FARE Innovation Award Diagnostic Challenge Presented to Beckman Coulter Life Sciences
$1,000,000 Awarded to Advance Innovation in Food Allergy Diagnosis
UPDATED: October 26, 2022 to more accurately reflect Diagnostic Award Winners
October 13, 2022 (McLean, VA) – FARE (Food Allergy Research and Education), the nation’s leading non-profit organization engaged in food allergy advocacy, and the largest private funder of food allergy research, announces that a team headed by Beckman Coulter Life Sciences is the winner of the first stage of the FARE Innovation Award Diagnostic Challenge. The $1,000,000 prize will help foster the development of improved testing methods for the diagnosis of food allergies.
The award-winning team, an industry and academic collaboration based in Europe and the United States, is led by principal investigator Jean-Marc Busnel, Ph.D., Senior Staff Research Scientist for Beckman Coulter Life Sciences, working closely with investigators at FARE Clinical Network sites including the Icahn School of Medicine at Mount Sinai, the Discover Together Biobank at Cincinnati Children’s Medical Center, as well as the Data Coordination Center at Children’s Hospital of Philadelphia.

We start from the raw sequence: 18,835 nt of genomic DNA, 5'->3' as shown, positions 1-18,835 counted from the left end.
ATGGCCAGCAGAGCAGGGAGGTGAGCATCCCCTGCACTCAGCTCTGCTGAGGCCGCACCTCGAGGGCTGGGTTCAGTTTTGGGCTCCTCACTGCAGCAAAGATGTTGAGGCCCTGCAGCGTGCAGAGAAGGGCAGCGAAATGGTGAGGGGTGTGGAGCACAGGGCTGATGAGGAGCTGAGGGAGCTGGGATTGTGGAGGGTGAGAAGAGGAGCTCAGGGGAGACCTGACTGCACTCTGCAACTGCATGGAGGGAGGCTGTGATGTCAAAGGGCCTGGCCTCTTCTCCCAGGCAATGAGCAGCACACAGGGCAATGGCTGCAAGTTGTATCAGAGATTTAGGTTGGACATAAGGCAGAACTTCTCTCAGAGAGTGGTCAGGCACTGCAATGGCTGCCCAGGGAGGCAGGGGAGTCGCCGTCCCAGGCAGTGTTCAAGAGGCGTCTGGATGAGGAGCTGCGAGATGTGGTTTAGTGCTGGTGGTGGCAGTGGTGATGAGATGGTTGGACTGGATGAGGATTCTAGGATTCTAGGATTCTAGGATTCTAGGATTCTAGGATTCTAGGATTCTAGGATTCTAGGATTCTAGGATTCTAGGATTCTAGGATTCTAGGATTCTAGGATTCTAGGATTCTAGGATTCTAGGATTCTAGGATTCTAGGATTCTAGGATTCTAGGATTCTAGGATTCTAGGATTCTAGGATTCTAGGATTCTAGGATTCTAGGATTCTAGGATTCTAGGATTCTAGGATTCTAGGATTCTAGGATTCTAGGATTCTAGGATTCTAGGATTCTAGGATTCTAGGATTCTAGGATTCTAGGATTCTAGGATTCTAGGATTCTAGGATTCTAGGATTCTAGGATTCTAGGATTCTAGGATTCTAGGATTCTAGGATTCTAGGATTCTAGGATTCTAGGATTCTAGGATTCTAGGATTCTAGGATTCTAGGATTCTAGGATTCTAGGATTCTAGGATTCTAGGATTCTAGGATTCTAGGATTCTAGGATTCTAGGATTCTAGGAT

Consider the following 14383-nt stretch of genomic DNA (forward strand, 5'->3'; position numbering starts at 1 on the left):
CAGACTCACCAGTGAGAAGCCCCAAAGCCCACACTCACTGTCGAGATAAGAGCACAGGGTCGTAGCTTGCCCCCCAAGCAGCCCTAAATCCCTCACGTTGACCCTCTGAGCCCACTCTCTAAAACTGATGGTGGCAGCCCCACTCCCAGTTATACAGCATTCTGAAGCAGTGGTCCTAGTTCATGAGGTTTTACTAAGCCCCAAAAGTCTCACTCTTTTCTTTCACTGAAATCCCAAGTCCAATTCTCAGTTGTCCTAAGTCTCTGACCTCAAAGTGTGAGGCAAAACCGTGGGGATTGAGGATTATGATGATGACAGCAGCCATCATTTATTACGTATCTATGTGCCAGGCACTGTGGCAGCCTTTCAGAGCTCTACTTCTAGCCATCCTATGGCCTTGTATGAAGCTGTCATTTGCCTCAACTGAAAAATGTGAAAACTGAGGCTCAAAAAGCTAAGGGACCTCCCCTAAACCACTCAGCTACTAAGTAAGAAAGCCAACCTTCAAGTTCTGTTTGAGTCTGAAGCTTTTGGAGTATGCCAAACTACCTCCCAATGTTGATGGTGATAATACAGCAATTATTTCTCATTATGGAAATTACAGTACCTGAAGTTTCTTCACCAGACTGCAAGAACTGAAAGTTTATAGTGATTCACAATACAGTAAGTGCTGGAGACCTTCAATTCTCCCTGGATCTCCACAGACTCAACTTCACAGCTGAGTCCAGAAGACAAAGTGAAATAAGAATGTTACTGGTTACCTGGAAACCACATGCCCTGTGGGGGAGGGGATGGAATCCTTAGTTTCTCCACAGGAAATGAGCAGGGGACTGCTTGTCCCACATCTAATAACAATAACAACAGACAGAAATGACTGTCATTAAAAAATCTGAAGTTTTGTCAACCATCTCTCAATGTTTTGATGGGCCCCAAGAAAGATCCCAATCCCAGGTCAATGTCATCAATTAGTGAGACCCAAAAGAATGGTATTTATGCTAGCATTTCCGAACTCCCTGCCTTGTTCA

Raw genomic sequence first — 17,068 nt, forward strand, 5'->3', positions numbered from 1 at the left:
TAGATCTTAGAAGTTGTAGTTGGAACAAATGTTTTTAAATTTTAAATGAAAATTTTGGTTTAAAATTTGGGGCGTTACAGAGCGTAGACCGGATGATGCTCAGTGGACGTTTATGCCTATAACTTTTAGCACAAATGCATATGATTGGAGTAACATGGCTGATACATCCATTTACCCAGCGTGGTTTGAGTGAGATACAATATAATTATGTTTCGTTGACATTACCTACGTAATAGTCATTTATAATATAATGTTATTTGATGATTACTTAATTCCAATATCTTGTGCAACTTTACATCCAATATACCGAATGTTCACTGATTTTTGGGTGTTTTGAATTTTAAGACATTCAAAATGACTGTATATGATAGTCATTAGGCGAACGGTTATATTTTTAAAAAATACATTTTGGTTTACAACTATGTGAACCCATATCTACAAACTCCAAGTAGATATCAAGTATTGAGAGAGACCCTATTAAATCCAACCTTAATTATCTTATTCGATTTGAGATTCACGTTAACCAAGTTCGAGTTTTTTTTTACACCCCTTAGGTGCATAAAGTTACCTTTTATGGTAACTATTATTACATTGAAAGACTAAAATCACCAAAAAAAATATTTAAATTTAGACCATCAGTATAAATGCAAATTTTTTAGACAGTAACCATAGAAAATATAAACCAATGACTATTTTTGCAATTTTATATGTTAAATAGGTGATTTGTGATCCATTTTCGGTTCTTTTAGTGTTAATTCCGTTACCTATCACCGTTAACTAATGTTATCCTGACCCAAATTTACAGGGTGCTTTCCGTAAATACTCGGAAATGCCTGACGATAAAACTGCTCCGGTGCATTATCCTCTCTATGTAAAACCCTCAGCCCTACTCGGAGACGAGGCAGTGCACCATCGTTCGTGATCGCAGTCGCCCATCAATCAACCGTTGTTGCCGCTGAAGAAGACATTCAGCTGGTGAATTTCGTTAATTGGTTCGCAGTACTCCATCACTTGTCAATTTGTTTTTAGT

The FARE Innovation Award Diagnostic Challenge is a multi-year global research competition to improve the availability, accuracy, and safety of food allergy testing. An independent panel of judges unanimously concluded the winning proposal was the most promising path forward to develop and validate an alternative to the oral food challenge (OFC), the current “gold standard” protocol for food allergy diagnosis.
“This winning team has proposed a plan that aims to transform and simplify food allergy diagnosis on behalf of the patient community and healthcare providers,” said Dr. Bruce Roberts, Chief Research Strategy and Innovation Officer for FARE. “We look forward to supporting the research team’s success and applaud them for their pioneering efforts on behalf of the food allergy community,” he continued.